Most people assume Haruko is dating Utsumi because they're good friends, but people who know her know that she's a lesbian and isn't hiding. That's the reason for her ongoing feud with Touma's father who thinks she's too careless for not hiding it even if she isn't exactly flaunting it either. She's a big part of bringing new people into the club, since she founded it. She also plays a big part in helping Tasuku recognize that he needs to love himself more. This leads to Tasuku telling Tachibana that if they're going to be friends, he can't make gay jokes anymore. Tachibana apologizes because he didn't realize the jokes were hurting his friend and Tasuku can't wait to tell her. She's the cool aunt of the story.

The artwork is incredible. Throughout we get these beautiful landscapes of Japan, which are based on photos taken by Kamatani. Each one is incredibly detailed down to the ripples in the water or different types of grass. Other times we're treated to detailed images of flower arrangements. One of my favorite things is there are moments where the world somewhat warps around characters most notably Tasuku and Touma. For Tasuku it can creating feelings of rage, sadness, or anticipation. Pieces of the world will crumble around him, sunny days may become dark or small distances may seem infinite. For Touma, it is almost always fear or anxiety. In once scene he's arguing with Tasuku who asks him how he can be so homophobic and also want to spend every day at the club with him. The entire world just curves as if Touma is trapped in a goldfish bowl and can't break free. It adds more tension to the scene because it is if he's become trapped and he doesn't manage to say anything before Tasuku leaves him, still trapped in his bowl.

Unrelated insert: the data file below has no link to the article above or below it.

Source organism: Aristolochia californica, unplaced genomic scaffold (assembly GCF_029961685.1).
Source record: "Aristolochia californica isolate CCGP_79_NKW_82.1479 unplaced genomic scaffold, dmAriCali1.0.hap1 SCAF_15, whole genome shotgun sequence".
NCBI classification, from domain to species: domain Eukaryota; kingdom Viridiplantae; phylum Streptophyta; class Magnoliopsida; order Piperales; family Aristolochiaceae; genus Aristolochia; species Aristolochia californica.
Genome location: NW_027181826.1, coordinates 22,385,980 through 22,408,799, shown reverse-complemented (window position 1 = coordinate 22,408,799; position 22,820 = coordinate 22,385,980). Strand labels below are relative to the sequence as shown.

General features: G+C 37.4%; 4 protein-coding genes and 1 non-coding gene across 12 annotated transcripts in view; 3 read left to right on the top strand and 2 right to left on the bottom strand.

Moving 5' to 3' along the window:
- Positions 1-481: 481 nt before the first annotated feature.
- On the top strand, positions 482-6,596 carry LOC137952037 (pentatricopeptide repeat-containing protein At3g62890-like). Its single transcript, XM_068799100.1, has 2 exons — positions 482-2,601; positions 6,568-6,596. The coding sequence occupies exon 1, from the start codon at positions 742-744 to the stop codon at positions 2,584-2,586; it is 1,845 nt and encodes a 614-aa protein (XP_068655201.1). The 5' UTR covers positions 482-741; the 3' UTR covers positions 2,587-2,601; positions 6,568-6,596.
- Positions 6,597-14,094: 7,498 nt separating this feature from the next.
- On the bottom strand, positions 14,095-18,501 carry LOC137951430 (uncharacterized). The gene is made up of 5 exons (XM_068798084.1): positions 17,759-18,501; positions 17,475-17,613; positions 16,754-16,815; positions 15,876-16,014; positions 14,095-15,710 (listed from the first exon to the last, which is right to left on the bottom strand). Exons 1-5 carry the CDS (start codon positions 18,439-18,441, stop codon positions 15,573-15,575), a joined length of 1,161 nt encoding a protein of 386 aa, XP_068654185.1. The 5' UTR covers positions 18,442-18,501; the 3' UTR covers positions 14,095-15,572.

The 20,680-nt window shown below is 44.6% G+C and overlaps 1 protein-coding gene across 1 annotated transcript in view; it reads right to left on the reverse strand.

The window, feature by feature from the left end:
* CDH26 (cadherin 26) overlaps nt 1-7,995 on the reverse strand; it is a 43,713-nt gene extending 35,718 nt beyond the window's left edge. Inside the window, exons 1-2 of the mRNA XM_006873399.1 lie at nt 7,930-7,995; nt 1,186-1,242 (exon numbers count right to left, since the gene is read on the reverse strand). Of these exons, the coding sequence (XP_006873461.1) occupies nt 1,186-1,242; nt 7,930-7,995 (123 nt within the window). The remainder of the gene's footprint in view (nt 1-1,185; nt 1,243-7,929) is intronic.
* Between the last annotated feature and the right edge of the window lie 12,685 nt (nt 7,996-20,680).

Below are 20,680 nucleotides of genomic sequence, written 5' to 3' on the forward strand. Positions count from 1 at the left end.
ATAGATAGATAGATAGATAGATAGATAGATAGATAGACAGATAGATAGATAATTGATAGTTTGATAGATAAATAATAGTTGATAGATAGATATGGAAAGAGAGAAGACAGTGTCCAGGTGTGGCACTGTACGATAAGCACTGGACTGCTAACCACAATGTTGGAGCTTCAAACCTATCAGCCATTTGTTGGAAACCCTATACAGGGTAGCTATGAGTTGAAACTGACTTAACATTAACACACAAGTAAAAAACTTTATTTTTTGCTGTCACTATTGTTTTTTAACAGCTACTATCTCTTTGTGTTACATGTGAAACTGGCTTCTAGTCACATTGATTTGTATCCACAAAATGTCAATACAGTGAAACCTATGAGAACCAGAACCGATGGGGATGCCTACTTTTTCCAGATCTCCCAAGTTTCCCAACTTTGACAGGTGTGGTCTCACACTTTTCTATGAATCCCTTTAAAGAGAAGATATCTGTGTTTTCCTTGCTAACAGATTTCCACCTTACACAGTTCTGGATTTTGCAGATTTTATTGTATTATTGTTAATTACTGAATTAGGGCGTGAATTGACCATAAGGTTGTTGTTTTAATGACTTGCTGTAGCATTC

I fall into the camp of people that believe sexual orientation is a spectrum, and people just land on a spot. I don't really get hung up on the dozens of orientations. The difference between bisexual, pansexual, bicurious, spectrasexual and sometimes androsexual, just do not interest me. I'm a 90s kid from the Midwest, everything that wasn't a man penetrating a woman was just "gay," until 2013. For most people it still is, things just haven't changed as much as Hollywood or the internet might have you believe. I know people who refer to themselves as "trannies," and refuse to be referred to as anything else even in 2021. I know married gay couples that still tell people they're roommates. The word "queer," was a slur when I was growing up, now it is a heterosexual white woman with purple hair or a straight man that enjoys a skirt. Is Vin Diesel queer if he has a collection of high priced kilts he's often seen wearing? What about Kanye West and his leather skirts? All the Black women with colored hair? The words homosexual and heterosexual are defined as slurs by GLAAD now when previously those were the accepted terms as opposed to "sexual disabilities," or whatever. Things change, but not at the same speed for everyone.

There are a lot of people like me who aren't stuck on labels. Some just refuse to change, others can't be bothered, many just do not care and that isn't a trait restricted to straight people. Shimanami Tasogare touches on this a lot throughout the pages. You don't really need to have your sexual orientation or gender narrowed down to a category, subcategory and specialization. Tasuku is gay, but he doesn't really put a label on it until we're halfway through the series. Touma, apologizes for the homophobia and leading Tasuku on, then ditching him to spend time with some girls. Still, he admits he has no clue what his orientation is. Shuji is a sixth grade boy who enjoys dressing like a girl, but is very firm that he enjoys being a boy. Tasuku angers him at one point by trying to place him in a box, when he didn't want to be in one.

There's also a thing where some people need a validation of who they are, but everyone doesn't. Some people never come out the closet, but also never hide in their either. When people learned Justice Smith identified as gay it wasn't because he came out or made a statement, it was because people kept posting pictures of him and his boyfriend at the time Nicholas Ashe, as they were in the crowd during Black Lives Matter Protests. He wasn't hiding, nor was he seeking public validation. There are plenty of people like that in the world, that aren't exactly portrayed in media.